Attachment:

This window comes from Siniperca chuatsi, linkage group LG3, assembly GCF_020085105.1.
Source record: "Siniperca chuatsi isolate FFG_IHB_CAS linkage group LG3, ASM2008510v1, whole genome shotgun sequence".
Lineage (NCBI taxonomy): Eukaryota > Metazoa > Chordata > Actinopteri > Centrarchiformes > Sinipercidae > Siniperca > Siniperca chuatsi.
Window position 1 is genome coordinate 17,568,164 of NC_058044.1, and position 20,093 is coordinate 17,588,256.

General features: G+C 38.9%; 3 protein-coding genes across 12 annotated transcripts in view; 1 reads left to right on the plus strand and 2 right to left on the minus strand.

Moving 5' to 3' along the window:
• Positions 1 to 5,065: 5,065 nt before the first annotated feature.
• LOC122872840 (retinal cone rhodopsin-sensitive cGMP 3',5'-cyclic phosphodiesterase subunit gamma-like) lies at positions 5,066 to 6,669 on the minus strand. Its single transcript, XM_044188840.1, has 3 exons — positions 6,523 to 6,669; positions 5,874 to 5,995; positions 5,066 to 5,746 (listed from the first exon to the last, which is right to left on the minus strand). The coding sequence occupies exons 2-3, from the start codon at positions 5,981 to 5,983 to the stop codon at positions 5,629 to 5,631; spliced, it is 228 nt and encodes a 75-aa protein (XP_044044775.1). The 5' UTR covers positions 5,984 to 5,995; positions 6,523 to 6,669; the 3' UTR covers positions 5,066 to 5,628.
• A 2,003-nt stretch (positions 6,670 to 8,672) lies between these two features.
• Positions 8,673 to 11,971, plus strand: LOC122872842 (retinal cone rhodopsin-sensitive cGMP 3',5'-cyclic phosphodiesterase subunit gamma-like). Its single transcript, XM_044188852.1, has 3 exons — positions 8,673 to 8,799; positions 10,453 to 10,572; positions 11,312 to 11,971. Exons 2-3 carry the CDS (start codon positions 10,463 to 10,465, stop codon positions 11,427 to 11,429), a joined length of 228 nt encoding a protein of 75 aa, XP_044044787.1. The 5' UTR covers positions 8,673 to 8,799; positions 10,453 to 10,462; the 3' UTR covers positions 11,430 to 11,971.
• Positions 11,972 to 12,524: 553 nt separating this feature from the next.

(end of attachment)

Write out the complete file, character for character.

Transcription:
This window comes from Siniperca chuatsi, linkage group LG3, assembly GCF_020085105.1.
Source record: "Siniperca chuatsi isolate FFG_IHB_CAS linkage group LG3, ASM2008510v1, whole genome shotgun sequence".
Lineage (NCBI taxonomy): Eukaryota > Metazoa > Chordata > Actinopteri > Centrarchiformes > Sinipercidae > Siniperca > Siniperca chuatsi.
Window position 1 is genome coordinate 17,568,164 of NC_058044.1, and position 20,093 is coordinate 17,588,256.

General features: G+C 38.9%; 3 protein-coding genes across 12 annotated transcripts in view; 1 reads left to right on the plus strand and 2 right to left on the minus strand.

Moving 5' to 3' along the window:
• Positions 1 to 5,065: 5,065 nt before the first annotated feature.
• LOC122872840 (retinal cone rhodopsin-sensitive cGMP 3',5'-cyclic phosphodiesterase subunit gamma-like) lies at positions 5,066 to 6,669 on the minus strand. Its single transcript, XM_044188840.1, has 3 exons — positions 6,523 to 6,669; positions 5,874 to 5,995; positions 5,066 to 5,746 (listed from the first exon to the last, which is right to left on the minus strand). The coding sequence occupies exons 2-3, from the start codon at positions 5,981 to 5,983 to the stop codon at positions 5,629 to 5,631; spliced, it is 228 nt and encodes a 75-aa protein (XP_044044775.1). The 5' UTR covers positions 5,984 to 5,995; positions 6,523 to 6,669; the 3' UTR covers positions 5,066 to 5,628.
• A 2,003-nt stretch (positions 6,670 to 8,672) lies between these two features.
• Positions 8,673 to 11,971, plus strand: LOC122872842 (retinal cone rhodopsin-sensitive cGMP 3',5'-cyclic phosphodiesterase subunit gamma-like). Its single transcript, XM_044188852.1, has 3 exons — positions 8,673 to 8,799; positions 10,453 to 10,572; positions 11,312 to 11,971. Exons 2-3 carry the CDS (start codon positions 10,463 to 10,465, stop codon positions 11,427 to 11,429), a joined length of 228 nt encoding a protein of 75 aa, XP_044044787.1. The 5' UTR covers positions 8,673 to 8,799; positions 10,453 to 10,462; the 3' UTR covers positions 11,430 to 11,971.
• Positions 11,972 to 12,524: 553 nt separating this feature from the next.